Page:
HoHA began working in India in 2009 with participation in treatment camps.
Aaditherapy Project (est. 2013)
HoHA has partnered with the local organisation Jagran Jan Vikas Samiti (JJVS) in Udaipur, Rajasthan to deliver Myotherapy training programs to local traditional healers (Gunis). The local term for this training program is Aaditherapy. Gunis are trained in techniques to reduce musculoskeletal pain and discomfort. The HoHA initiated Sustainable Treatment and Training Program (STTEP) is implemented to treat and train the community while providing a sustainable income source to graduates. Beginning in 2013, this is an ongoing programme in which graduates continue to build upon their skills through engagement with international and local health practitioners.
Working with JJVS, HoHA will be involved in a Female Health Project to improve menstrual hygiene management in Southern Rajasthan beginning in April 2018. This 2-year pilot project has been designed to utilise existing female Gunis (traditional healers) as change-makers to improve menstrual health among menstruating women and girls through education and the production of low cost sanitary pads via women’s enterprise development in 25 villages (covering over 11,339 women) in the surrounding areas of Udaipur, Southern Rajasthan. It aims to build resilience by empowering women and girls through correct menstrual health knowledge and by providing available sustainable solutions, while utilising the Guni’s existing skills and making them community leaders in this important initiative.
Palliative Health Care
Upon request from the Fatima Palliative Care Centre in Thumba, Kerala, HoHA will produce a feasibility study and explore options to provide training in Biomechanical Therapy and Community Health as well as build an on-going training and patient clinic. It is envisioned that a key trainer from Philippines and Cambodia will be used as a resource person for the training component. The Canossian Daughters of Charity, a Catholic order of nuns which established FPCC, will continue to run the centre and will work with HoHA which will provide overall project management and support.
Fatima Palliative Care Centre (FPCC), run by the Canossian Medical Society (CMS), stands as a defining landmark in Thumba, Kerala where it provides care for the poor, sick, aging, homeless and dying. It faces an unprecedented population growth and lack of capacity to treat a range of health issues that accompany the extremely poor living conditions of residents. The main objective of the Centre is to provide comfort through relief of symptoms, ensuring the best quality of life for both patients and their families. There are no similar facilities in the area however the capacity of the centre is currently limited and cannot service the volume of need that is required.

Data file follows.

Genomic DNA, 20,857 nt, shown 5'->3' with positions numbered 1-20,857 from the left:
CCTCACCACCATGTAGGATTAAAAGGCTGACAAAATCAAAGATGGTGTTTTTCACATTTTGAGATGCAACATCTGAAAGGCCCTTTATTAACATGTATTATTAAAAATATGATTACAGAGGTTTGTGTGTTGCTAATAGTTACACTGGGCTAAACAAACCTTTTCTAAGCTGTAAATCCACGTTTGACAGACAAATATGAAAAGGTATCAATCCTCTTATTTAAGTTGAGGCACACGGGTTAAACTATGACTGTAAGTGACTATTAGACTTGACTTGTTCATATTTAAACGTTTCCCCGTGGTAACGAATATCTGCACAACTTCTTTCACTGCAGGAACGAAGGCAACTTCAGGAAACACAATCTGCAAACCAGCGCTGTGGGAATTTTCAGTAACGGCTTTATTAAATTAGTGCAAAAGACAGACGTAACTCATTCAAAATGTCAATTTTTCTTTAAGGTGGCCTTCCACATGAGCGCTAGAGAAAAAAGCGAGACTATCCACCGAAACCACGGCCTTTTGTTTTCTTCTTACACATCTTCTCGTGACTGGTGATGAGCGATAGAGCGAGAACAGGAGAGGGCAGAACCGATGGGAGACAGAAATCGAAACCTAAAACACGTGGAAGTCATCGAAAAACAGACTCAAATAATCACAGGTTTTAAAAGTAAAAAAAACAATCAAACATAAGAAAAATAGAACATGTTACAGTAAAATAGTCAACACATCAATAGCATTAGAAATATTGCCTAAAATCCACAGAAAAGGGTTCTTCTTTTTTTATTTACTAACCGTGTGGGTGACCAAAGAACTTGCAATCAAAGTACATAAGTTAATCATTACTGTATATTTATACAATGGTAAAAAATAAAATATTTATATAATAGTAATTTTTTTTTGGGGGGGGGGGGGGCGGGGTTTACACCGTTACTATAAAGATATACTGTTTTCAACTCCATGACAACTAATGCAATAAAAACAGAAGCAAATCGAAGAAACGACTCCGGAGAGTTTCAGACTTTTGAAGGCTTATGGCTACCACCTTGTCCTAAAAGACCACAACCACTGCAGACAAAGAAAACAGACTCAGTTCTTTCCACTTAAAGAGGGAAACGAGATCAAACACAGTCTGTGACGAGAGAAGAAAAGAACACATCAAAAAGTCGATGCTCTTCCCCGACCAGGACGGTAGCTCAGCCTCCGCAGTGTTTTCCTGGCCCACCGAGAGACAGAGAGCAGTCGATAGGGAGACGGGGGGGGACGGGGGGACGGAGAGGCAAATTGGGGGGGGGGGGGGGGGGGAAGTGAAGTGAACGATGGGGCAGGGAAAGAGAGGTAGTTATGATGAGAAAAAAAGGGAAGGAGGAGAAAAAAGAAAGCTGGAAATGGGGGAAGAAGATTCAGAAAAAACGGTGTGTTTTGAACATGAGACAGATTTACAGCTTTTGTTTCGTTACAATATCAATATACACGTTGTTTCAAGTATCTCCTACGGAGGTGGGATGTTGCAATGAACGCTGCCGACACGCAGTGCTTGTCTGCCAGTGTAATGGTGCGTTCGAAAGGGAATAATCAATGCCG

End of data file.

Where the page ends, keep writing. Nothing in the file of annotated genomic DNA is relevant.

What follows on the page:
This study will be undertaken in June, 2018.
Volunteers and Students
HoHA sends hosts a variety of student groups and volunteers from Australia and other countries. RMIT chiropractic students have been visiting the project for 3 years, participating in a clinical training program with an Australian registered Chiropractic supervisor. Naturopathy, Herbal medicine and Nutrition students from Health Schools Australia, Australian College of Natural Therapies and Endeavour College also participate in the study intensives.
For updates study tour dates and costs, see: handsonhealth.study
Aly Curd, Myotherapist and Naturopath, NZ
I learnt about gaining clinical hours for Naturopathy students overseas through my school newsletter, and since I was busy managing a busy sports clinic as a Myotherapist in Perth, I thought some time away overseas to complete my hours was a brilliant idea.
When I arrived at HOHA partner organisation Jagran, I was impressed with the hospitality and the incredibly accommodating nature of the NGO. The staff are all compassionate, enthusiastic, motivated human beings and their passion is contagious. The work they do and the efforts they go to is truly inspiring.
After meeting Ganesh Ji and hearing his story about the initial struggles Jagran had faced, I began working alongside the Ayurvedic Doctor, Dr RK Deshwal, and the HOHA appointed Australian Myotherapist Gabby Lam. I had never encountered a Myotherapist being able to have the opportunity to work with an NGO before so listening to Gabby discuss her experiences and achievements with Jagran was very refreshing.
I am loving the challenges laid before me. India is a country of contrasts but I am doing something I am passionate about and even though there are a lot of ups and downs I wouldn’t have it any other way.